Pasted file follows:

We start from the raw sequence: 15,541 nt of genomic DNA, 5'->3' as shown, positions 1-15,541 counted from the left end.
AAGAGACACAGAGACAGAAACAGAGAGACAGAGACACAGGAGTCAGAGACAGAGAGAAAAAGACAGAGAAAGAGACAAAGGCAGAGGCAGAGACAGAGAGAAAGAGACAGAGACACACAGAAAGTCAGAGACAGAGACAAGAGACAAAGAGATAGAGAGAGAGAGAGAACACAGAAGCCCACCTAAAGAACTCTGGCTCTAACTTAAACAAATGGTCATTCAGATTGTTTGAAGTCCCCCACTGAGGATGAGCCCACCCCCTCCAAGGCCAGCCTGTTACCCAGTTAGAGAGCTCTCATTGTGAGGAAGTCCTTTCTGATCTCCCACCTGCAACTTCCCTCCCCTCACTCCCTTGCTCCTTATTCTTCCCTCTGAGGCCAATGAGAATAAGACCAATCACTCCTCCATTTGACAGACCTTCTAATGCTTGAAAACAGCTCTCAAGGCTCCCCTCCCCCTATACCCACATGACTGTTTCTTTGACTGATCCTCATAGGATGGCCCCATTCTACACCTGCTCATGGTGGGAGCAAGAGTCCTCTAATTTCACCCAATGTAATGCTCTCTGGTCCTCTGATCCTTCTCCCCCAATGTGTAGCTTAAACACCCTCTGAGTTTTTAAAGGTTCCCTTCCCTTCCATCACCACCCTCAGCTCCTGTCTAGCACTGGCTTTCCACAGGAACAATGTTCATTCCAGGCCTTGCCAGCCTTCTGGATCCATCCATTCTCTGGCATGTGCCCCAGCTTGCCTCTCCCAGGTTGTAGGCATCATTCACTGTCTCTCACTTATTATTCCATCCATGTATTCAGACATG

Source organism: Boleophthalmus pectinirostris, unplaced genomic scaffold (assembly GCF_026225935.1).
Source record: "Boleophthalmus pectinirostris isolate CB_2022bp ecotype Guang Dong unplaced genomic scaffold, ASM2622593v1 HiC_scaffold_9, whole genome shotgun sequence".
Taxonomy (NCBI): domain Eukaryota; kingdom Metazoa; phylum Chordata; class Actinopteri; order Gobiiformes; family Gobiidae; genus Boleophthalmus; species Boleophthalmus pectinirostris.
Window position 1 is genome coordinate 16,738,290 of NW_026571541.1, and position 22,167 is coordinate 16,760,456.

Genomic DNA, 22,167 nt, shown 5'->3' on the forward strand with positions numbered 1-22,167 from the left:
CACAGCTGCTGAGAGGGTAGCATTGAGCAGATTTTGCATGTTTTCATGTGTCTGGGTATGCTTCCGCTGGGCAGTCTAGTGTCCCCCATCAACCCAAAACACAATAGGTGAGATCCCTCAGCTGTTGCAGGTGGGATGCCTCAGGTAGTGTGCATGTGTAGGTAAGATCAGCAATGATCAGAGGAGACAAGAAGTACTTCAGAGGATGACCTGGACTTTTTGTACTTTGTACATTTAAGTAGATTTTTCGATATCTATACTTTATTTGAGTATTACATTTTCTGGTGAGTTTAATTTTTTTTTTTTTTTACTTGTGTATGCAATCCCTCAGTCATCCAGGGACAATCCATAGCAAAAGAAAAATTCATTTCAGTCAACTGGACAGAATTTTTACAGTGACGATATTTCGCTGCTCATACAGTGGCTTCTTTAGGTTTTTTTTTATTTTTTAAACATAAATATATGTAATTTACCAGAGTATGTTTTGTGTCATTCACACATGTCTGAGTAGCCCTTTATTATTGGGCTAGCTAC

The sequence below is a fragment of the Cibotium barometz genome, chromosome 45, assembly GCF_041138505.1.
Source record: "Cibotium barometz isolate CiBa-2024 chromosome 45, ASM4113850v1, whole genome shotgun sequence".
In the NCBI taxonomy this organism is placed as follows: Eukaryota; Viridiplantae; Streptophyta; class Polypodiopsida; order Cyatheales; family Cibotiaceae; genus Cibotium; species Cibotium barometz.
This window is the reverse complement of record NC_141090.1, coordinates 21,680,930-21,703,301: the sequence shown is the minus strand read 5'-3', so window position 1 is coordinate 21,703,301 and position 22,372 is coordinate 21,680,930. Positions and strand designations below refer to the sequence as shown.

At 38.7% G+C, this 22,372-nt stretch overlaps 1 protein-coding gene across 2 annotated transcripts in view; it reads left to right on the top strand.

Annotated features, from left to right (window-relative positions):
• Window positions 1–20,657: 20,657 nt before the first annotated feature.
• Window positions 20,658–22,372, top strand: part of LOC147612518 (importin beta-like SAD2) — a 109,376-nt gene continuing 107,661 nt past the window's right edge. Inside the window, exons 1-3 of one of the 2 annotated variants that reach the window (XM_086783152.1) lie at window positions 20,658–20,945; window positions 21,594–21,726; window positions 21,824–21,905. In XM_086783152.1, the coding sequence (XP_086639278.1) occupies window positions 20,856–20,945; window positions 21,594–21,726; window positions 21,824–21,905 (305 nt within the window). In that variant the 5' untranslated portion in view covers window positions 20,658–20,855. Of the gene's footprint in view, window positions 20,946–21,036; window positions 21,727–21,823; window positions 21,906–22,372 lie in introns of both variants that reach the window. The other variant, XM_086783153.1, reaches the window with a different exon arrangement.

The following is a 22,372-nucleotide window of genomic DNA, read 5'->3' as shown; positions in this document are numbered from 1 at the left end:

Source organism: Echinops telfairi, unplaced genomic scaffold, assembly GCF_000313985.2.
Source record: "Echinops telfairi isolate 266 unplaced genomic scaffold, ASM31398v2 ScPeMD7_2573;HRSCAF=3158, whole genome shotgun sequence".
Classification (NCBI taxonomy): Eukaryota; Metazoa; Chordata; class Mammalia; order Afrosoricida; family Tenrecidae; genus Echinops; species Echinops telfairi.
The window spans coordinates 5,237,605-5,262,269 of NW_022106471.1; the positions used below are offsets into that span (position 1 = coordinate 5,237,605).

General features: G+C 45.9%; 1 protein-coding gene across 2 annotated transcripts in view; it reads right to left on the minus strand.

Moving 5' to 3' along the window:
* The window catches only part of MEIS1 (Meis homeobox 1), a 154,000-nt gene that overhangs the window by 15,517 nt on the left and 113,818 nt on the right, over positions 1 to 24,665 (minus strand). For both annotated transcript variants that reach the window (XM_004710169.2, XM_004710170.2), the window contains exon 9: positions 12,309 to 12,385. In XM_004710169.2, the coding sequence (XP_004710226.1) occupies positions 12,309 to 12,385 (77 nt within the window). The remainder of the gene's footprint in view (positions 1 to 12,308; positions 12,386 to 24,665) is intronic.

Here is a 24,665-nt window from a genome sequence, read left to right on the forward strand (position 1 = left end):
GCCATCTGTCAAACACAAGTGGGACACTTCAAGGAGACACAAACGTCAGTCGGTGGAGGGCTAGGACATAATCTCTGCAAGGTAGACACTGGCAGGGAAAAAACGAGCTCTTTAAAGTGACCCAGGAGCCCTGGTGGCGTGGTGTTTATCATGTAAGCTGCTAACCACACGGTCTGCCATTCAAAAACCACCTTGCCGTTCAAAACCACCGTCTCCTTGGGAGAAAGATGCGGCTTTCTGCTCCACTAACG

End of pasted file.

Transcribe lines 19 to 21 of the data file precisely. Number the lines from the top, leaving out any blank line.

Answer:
Source record: "Echinops telfairi isolate 266 unplaced genomic scaffold, ASM31398v2 ScPeMD7_2573;HRSCAF=3158, whole genome shotgun sequence".
Classification (NCBI taxonomy): Eukaryota; Metazoa; Chordata; class Mammalia; order Afrosoricida; family Tenrecidae; genus Echinops; species Echinops telfairi.
The window spans coordinates 5,237,605-5,262,269 of NW_022106471.1; the positions used below are offsets into that span (position 1 = coordinate 5,237,605).